Operation Flax

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Peter H
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Operation Flax

Post by Peter H » 08 Jan 2008 07:14

The Allied strangulation of the Axis air route to Tunisia,April 1943.The Luftwaffe lost 432 aircraft in 5 weeks.

On the 20th April,21 Me 323s were intercepted and 16 were shot down.

Has anyone got further details on this?

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Post by JonS » 08 Jan 2008 08:14

Look up the PDF copy of Eduard Mark's book "Air Power in three American wars"


Link:
https://www.airforcehistory.hq.af.mil/P ... aerint.htm

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Post by Jon G. » 08 Jan 2008 09:15

Actually, 16 Me 323 shot down is a number I haven't seen before for this event. Some sources state 14, some 20. It could be the old case of one side's claims vs. another side's reported losses.

In any case, it was not a good day for the Luftwaffe.

Also see this thread

Lorries-trucks for Africa corps
http://forum.axishistory.com/viewtopic.php?t=97316

I recommend Mark's book very highly - not just for this event, but for how the Allied air forces learned the interdiction trade in North Africa, improved it in Italy and perfected it in France.

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Post by Peter H » 09 Jan 2008 13:43

Thanks Jon!

Regards
Peter

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Post by Jon G. » 09 Jan 2008 19:42

You're welcome Peter :)

There is a lengthy write-up of the action off Cape Bon in April 1943 over on Stonebooks:
... The enemy fighters estimated the size of the Me 323 formation at 20 aircraft instead of the actual 14. Once attacked, the Me 323s took evasive action and the wedge-shaped formation disintegrated. The huge, cumbersome transports had little chance of even reaching the African coast. Usually able to sustain a great deal of battle damage, on this day the Giganten were carrying volatile cargoes and most caught fire or exploded after a few hits. Though they put up stiff resistance, shooting down five to seven enemy fighters, the Me 323s were shot down one after another until the last Gigant crashed into the sea in flames. The escort fighters from Tunisia were still with the Ju 52s and were too far away to intervene. In any event, it is likely that they could have done little to alter the outcome of this uneven battle...link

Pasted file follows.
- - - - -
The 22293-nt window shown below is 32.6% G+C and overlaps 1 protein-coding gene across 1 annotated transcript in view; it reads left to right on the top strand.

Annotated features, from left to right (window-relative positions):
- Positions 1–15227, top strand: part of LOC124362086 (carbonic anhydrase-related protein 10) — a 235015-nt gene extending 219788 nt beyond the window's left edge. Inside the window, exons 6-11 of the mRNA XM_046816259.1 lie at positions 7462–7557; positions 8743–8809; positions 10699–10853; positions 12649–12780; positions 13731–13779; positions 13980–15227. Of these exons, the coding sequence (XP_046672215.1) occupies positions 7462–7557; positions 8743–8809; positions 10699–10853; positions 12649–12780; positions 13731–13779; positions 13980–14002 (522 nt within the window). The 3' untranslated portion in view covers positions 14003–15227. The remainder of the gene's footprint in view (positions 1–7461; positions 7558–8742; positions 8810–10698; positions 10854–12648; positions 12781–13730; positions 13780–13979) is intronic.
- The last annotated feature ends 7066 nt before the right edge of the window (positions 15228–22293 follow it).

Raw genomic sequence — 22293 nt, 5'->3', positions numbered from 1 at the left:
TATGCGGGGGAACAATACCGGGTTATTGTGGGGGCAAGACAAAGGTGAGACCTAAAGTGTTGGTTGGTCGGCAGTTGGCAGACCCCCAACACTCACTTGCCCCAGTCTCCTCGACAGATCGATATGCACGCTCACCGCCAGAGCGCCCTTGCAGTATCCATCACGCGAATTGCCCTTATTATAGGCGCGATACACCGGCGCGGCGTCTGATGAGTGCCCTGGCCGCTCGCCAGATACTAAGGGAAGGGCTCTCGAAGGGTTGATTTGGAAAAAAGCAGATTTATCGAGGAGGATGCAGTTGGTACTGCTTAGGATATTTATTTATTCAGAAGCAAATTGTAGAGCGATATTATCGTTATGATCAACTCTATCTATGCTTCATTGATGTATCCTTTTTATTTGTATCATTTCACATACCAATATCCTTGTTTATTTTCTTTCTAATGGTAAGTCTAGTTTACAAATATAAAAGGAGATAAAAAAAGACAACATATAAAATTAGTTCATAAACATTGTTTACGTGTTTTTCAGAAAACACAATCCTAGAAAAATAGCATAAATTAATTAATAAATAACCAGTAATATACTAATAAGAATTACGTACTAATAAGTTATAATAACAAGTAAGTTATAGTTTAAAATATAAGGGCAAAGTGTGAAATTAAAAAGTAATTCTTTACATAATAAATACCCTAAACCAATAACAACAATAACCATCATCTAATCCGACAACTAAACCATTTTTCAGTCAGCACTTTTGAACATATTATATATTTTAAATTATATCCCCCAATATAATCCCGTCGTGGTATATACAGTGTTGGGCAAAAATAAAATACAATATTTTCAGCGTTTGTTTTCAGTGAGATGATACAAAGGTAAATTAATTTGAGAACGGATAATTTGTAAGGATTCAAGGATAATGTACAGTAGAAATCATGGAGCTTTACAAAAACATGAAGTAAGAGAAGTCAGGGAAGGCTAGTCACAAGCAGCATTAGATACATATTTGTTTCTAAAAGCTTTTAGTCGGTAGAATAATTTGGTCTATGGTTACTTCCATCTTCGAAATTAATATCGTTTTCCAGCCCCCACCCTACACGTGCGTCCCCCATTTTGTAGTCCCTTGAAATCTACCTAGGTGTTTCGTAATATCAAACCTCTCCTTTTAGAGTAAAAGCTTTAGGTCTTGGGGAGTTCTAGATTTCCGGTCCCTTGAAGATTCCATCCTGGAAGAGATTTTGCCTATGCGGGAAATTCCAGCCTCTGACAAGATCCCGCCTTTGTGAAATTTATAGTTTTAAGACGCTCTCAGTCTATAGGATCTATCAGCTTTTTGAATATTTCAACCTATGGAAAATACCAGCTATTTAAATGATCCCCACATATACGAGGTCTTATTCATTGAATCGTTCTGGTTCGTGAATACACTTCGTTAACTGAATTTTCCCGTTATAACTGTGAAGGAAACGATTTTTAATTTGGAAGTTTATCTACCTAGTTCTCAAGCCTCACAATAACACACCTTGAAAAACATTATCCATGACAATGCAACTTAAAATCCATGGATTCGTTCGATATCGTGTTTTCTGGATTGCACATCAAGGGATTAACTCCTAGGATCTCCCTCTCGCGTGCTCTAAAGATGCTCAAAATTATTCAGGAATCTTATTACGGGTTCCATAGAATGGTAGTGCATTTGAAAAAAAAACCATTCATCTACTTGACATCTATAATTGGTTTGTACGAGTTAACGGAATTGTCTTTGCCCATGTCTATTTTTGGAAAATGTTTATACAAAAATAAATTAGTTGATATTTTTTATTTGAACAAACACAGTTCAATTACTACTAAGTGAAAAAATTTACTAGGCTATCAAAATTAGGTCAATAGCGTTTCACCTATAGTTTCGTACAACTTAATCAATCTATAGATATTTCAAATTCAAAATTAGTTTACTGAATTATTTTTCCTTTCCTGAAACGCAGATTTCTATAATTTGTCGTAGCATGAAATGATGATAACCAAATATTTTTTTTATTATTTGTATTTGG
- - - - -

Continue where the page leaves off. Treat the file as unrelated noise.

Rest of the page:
Most of the kills were made by SAAF P-40s.

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Post by Peter H » 10 Jan 2008 23:30

Some Allied accounts refer to it as the "Easter Day Massacre" but it appears that Good Friday was on the 25th April in 1943.

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Post by Jon G. » 12 Jan 2008 17:53

No, April 22nd was Holy Thursday (? pardon my Easter English)

From Mark's book, p 46-48.

Image
Image

The Allies had the benefit of very good intelligence and reckless opposition. Who on earth would fly a motorized kite loaded with gasoline to Tunis in the face of enemy air superiority?

Marks is probably wrong on the number of Me 323 lost on that occasion, though.

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